I had the privledge of enjoying a yekke Yom Kippur this year. This means start at neitz and go without stopping to neilah, at least this yekke minyan does it that way. It's quite a haul. Most of us had white tallisim and white kaepchens, that is, a head covering that looks like the Litvish yarmulka that R' Moshe Feinstein wore, only white.
There are lots of piyutim and the melodies are major key with a sort of bounce to them, lending cavod and grandeur to the occasion.
We used Rabbi Aumann's minhag Ashkenaz Machzor and he lead most of the davening. It's not often one can daven with the author of a mazchor.
My favorite part is the end, not because it's the end, but when the Yekkes do Hashem Hu HaElokim, it's disciplined, in unison, with a consistent melody that gets louder but is never out of control.
Duchaning also has special melodies, again with a bounce to them, major key, and uplifting, and responsive with the Chazan who not only tells the Cohanim the words of the bracha but sings it to them and the Cohanim sing back. This responsive exhange is common in Ashkenaz davening, such as on Friday night when the verses of Tehillim are said responsively, and such as during kiddushah where again Chazaon and tzibur don't talk over each other, they recite words responsively, one to the other.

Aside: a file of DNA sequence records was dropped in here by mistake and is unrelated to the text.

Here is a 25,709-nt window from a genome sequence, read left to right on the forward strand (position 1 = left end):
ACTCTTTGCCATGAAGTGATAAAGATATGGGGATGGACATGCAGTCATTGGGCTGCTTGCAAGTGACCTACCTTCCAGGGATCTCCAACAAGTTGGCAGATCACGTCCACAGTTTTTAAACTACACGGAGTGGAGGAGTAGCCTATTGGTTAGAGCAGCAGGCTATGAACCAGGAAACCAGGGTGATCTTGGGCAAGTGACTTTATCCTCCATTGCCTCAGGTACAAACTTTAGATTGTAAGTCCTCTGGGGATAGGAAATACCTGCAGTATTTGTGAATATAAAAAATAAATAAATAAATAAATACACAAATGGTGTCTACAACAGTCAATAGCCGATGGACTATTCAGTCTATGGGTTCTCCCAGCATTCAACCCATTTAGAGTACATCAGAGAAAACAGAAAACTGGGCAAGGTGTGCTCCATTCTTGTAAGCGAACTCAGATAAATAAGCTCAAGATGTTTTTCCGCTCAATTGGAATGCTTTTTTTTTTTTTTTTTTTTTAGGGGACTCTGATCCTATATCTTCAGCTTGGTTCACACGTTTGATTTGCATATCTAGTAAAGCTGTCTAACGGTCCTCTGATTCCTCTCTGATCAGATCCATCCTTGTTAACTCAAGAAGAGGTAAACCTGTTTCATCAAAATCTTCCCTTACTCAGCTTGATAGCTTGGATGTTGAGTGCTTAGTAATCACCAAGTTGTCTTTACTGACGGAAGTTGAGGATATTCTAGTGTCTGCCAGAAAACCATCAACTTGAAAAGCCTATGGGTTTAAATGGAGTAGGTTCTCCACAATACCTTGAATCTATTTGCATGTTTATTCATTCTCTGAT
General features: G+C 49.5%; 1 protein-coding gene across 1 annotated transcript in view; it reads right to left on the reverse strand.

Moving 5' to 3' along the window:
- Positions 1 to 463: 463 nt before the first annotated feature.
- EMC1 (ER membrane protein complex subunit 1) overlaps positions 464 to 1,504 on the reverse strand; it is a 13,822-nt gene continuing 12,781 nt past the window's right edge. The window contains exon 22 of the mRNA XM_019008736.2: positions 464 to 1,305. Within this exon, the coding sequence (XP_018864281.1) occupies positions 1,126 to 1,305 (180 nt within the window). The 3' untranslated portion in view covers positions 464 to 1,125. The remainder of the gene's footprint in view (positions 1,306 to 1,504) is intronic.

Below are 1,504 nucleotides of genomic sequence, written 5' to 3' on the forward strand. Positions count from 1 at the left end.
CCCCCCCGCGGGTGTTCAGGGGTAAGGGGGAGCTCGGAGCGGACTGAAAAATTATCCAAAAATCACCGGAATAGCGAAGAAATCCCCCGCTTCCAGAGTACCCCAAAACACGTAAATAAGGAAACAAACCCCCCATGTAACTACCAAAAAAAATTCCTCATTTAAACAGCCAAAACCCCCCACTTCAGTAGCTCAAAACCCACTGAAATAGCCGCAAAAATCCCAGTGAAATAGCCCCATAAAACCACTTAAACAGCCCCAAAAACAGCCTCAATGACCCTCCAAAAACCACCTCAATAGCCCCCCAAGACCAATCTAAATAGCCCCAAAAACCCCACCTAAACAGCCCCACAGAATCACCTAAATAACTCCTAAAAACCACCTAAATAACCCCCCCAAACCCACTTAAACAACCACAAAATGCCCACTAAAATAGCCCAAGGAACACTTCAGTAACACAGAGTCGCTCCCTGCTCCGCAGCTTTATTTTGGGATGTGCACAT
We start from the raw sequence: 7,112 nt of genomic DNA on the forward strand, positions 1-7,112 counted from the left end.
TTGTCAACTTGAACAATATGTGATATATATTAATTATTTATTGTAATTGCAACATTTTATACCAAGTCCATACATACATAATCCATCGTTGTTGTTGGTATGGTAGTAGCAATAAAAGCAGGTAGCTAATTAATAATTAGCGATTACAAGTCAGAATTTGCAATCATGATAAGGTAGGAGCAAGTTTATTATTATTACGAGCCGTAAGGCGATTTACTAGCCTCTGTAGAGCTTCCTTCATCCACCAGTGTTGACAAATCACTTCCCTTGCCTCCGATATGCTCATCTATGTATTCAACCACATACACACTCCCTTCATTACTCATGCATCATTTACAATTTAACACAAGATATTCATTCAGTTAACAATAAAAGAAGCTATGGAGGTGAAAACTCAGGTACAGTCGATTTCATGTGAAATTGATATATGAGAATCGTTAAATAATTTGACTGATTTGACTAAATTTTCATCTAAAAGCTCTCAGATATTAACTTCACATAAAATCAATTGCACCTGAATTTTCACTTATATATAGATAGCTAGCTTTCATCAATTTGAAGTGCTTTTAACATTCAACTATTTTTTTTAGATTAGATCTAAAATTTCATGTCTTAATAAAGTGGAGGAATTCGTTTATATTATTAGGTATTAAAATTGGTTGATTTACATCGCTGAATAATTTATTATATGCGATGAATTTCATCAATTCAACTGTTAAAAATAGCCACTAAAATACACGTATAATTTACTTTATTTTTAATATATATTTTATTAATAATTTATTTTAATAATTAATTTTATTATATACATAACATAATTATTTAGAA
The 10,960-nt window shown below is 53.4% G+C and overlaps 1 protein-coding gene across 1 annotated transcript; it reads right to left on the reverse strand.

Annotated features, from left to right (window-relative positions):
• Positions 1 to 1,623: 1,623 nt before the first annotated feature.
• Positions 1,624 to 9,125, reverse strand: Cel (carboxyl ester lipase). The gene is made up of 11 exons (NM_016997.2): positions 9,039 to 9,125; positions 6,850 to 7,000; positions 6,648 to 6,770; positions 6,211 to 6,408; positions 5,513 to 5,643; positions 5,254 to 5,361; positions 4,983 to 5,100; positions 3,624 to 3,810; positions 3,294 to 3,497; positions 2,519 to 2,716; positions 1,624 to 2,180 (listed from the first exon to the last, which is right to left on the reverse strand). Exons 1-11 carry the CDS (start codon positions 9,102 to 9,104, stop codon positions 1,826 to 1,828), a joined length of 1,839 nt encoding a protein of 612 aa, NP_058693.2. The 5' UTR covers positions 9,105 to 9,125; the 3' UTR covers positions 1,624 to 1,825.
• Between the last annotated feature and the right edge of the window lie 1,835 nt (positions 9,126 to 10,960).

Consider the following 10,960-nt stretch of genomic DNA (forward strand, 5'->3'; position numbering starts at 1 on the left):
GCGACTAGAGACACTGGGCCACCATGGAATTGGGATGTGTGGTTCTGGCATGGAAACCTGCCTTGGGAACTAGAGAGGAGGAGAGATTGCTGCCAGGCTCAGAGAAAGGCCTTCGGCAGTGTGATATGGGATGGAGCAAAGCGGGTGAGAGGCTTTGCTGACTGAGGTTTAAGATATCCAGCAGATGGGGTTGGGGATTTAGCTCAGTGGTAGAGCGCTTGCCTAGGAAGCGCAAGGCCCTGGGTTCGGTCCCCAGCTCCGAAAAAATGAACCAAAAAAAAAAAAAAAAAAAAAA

Yekke davening is very Hirschian, positive, collective, dignified. and Hashem is front and center.
“As we look back today, it was more than one hundred years ago that European Jewry also faced a trying time. A generation filled with human kindness sought to make good on crimes committed in past centuries against the Jewish people, and opened the gates of emancipation into European culture for our people — which had abundantly clear consequences. Spokesmen for emancipation were leaders of the so-called Reform movement, resulting inevitably in total estrangement and mass baptism. God’s eternal wisdom has always shown that assimilation would lead to a rekindling of anti-Semitism. Anti-Semitism led to the Zionist movement, which hung a different flag on assimilation and guided it on a no less ill-fated, completely un-Jewish direction.” R’ Joseph Breuer, “At the End of the Year,” Mitteilungen, Vol. 2, September 1940 in A Unique Perspective, Rav Breuer’s Essays, pp. 291-2.